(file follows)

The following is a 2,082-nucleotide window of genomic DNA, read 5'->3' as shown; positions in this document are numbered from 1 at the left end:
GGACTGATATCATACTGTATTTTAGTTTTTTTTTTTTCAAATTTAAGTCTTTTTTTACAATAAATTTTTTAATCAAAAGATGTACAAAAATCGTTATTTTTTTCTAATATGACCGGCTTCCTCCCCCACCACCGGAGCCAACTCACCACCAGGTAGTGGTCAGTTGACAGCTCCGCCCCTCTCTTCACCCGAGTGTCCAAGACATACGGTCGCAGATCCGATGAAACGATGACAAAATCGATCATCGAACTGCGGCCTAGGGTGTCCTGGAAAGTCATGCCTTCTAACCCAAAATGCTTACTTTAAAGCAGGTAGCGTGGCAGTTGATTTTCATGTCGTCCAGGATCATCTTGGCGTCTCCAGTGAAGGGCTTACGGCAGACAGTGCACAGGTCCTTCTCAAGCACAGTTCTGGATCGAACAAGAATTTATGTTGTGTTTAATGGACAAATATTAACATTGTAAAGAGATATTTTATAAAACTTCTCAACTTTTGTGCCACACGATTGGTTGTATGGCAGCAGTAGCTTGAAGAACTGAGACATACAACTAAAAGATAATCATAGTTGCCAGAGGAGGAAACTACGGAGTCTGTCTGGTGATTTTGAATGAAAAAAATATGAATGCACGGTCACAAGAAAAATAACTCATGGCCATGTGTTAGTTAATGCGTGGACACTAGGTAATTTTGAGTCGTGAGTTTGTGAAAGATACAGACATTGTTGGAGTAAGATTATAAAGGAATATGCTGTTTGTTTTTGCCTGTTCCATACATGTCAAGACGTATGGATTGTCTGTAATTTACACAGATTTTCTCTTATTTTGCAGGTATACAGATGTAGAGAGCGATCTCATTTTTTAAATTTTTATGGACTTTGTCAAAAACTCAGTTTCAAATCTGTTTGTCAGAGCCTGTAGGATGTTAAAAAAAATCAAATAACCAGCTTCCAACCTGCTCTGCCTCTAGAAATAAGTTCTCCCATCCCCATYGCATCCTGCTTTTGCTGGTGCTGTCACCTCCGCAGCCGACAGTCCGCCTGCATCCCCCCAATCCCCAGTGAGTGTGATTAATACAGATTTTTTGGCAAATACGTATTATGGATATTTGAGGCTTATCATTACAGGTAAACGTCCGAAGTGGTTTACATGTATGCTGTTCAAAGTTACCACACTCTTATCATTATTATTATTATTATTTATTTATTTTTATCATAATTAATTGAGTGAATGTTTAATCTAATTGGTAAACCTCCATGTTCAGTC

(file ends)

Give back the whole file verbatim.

The following is a 2,082-nucleotide window of genomic DNA, read 5'->3' as shown; positions in this document are numbered from 1 at the left end:
GGACTGATATCATACTGTATTTTAGTTTTTTTTTTTTCAAATTTAAGTCTTTTTTTACAATAAATTTTTTAATCAAAAGATGTACAAAAATCGTTATTTTTTTCTAATATGACCGGCTTCCTCCCCCACCACCGGAGCCAACTCACCACCAGGTAGTGGTCAGTTGACAGCTCCGCCCCTCTCTTCACCCGAGTGTCCAAGACATACGGTCGCAGATCCGATGAAACGATGACAAAATCGATCATCGAACTGCGGCCTAGGGTGTCCTGGAAAGTCATGCCTTCTAACCCAAAATGCTTACTTTAAAGCAGGTAGCGTGGCAGTTGATTTTCATGTCGTCCAGGATCATCTTGGCGTCTCCAGTGAAGGGCTTACGGCAGACAGTGCACAGGTCCTTCTCAAGCACAGTTCTGGATCGAACAAGAATTTATGTTGTGTTTAATGGACAAATATTAACATTGTAAAGAGATATTTTATAAAACTTCTCAACTTTTGTGCCACACGATTGGTTGTATGGCAGCAGTAGCTTGAAGAACTGAGACATACAACTAAAAGATAATCATAGTTGCCAGAGGAGGAAACTACGGAGTCTGTCTGGTGATTTTGAATGAAAAAAATATGAATGCACGGTCACAAGAAAAATAACTCATGGCCATGTGTTAGTTAATGCGTGGACACTAGGTAATTTTGAGTCGTGAGTTTGTGAAAGATACAGACATTGTTGGAGTAAGATTATAAAGGAATATGCTGTTTGTTTTTGCCTGTTCCATACATGTCAAGACGTATGGATTGTCTGTAATTTACACAGATTTTCTCTTATTTTGCAGGTATACAGATGTAGAGAGCGATCTCATTTTTTAAATTTTTATGGACTTTGTCAAAAACTCAGTTTCAAATCTGTTTGTCAGAGCCTGTAGGATGTTAAAAAAAATCAAATAACCAGCTTCCAACCTGCTCTGCCTCTAGAAATAAGTTCTCCCATCCCCATYGCATCCTGCTTTTGCTGGTGCTGTCACCTCCGCAGCCGACAGTCCGCCTGCATCCCCCCAATCCCCAGTGAGTGTGATTAATACAGATTTTTTGGCAAATACGTATTATGGATATTTGAGGCTTATCATTACAGGTAAACGTCCGAAGTGGTTTACATGTATGCTGTTCAAAGTTACCACACTCTTATCATTATTATTATTATTATTTATTTATTTTTATCATAATTAATTGAGTGAATGTTTAATCTAATTGGTAAACCTCCATGTTCAGTC